Light Work Exerting up to 20 pounds (9.1 kg) of force occasionally and/or up to 10 pounds (4.5 kg) of force frequently, and/or negligible amount of force constantly to move objects. Physical demand requirements are in excess of those for Sedentary Work. Light Work usually requires walking or standing to a significant degree. However, if the use of the arm and/or leg controls requires exertion of forces greater than that for Sedentary Work and the worker sits most the time, the job is rated Light Work.

Medium Work Exerting up to 50 (22.7 kg) pounds of force occasionally, and/or up to 25 pounds (11.3 kg) of force frequently, and/or up to 10 pounds (4.5 kg) of forces constantly to move objects.

Heavy Work Exerting up to 100 pounds (45.4 kg) of force occasionally, and/or up to 50 pounds (22.7 kg) of force frequently, and/or in excess of 20 pounds (9.1 kg) of force constantly to move objects.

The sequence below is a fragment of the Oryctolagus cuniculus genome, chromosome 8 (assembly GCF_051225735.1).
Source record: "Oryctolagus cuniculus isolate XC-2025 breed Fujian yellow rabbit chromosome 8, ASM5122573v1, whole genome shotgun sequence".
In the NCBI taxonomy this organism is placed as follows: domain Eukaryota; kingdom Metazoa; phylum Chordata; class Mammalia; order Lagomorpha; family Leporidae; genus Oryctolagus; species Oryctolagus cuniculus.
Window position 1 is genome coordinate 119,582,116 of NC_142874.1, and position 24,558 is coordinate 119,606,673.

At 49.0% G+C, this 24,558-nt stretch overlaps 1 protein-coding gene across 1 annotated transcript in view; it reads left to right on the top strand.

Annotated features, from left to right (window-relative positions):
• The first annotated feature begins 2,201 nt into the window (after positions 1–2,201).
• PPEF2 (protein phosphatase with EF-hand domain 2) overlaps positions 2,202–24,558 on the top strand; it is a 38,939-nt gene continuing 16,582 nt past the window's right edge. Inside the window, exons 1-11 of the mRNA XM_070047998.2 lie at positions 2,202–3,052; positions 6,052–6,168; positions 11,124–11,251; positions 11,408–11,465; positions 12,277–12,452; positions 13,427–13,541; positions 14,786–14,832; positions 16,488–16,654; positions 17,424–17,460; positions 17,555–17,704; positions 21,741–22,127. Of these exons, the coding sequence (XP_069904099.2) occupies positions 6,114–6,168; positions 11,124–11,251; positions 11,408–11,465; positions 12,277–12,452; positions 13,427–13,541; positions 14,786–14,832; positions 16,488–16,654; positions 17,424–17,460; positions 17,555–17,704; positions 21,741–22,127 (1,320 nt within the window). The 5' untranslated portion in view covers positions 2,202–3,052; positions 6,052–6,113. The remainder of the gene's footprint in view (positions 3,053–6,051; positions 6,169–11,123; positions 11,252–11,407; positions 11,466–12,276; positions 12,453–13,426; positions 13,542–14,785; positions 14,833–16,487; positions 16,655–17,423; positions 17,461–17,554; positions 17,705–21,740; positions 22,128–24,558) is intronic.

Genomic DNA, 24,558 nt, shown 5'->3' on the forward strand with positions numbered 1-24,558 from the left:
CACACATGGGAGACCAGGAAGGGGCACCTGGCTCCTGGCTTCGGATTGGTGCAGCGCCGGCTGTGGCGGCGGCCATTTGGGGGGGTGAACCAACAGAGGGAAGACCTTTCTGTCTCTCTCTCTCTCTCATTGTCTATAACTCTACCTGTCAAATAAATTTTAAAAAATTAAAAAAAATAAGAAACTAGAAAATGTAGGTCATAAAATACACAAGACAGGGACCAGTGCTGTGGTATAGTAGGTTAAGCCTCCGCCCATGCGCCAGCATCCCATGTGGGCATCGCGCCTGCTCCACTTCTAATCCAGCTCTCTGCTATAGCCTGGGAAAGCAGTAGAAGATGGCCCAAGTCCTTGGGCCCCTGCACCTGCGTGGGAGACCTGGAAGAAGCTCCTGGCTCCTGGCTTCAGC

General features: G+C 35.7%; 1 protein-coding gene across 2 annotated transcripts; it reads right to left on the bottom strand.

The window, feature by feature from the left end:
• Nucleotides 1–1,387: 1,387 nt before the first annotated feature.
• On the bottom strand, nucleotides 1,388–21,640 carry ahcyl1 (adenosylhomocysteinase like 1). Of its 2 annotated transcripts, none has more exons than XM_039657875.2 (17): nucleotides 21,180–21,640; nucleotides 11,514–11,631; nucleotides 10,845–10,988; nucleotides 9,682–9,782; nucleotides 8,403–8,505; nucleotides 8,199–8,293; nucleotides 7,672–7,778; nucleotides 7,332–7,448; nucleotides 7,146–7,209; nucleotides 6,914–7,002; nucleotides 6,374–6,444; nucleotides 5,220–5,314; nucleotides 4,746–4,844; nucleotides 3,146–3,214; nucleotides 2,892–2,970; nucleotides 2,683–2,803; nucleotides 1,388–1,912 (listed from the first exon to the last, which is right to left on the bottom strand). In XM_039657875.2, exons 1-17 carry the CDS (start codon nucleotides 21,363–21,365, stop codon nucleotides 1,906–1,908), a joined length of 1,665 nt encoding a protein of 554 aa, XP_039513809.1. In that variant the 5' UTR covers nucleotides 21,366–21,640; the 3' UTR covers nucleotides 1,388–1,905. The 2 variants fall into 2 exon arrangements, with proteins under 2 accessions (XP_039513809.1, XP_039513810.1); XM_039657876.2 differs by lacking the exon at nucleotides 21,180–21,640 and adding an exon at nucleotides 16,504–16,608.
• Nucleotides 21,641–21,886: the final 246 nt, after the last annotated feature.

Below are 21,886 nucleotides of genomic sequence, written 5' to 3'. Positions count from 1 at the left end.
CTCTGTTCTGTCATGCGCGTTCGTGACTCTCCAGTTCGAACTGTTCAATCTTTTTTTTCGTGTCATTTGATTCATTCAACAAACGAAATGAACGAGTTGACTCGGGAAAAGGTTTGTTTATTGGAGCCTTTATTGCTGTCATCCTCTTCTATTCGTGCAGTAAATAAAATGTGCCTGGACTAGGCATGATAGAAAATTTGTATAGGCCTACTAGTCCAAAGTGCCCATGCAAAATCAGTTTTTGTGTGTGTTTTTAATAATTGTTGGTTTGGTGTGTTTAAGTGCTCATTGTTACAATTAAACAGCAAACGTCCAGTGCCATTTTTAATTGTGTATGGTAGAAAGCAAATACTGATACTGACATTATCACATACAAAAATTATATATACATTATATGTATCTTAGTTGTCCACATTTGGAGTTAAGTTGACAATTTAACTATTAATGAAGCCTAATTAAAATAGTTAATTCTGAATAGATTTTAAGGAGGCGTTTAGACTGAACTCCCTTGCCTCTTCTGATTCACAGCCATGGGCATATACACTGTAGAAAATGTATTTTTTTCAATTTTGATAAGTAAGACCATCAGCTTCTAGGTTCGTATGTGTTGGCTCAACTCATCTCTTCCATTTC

Very Heavy Work Exerting in excess of 100 pounds (45.4 kg) of force occasionally, and/or in excess of 50 pounds (22.7 kg) of force frequently, and/or in excess of 20 pounds (9.1 kg) of force constantly to move objects.

Tonsillectomy and Adenoidectomy


Related Terms

  • Adenotonsillectomy
  • T&A

Specialists

  • Otolaryngologist

Comorbid Conditions

Factors Influencing Duration

The severity and type of underlying condition, presence of complications, and the type of procedure can influence the length of disability.

Medical Codes

ICD-9-CM:
28.2 - Tonsillectomy without Adenoidectomy
28.3 - Tonsillectomy with Adenoidectomy
28.6 - Adenoidectomy without Tonsillectomy

Overview

© Reed Group
Tonsillectomy is the surgical removal of the palatine tonsils. Adenoidectomy is the surgical removal of the adenoids. Often these two organs in the throat are removed at the same time. This dual procedure is called an adenotonsillectomy, or a T&A.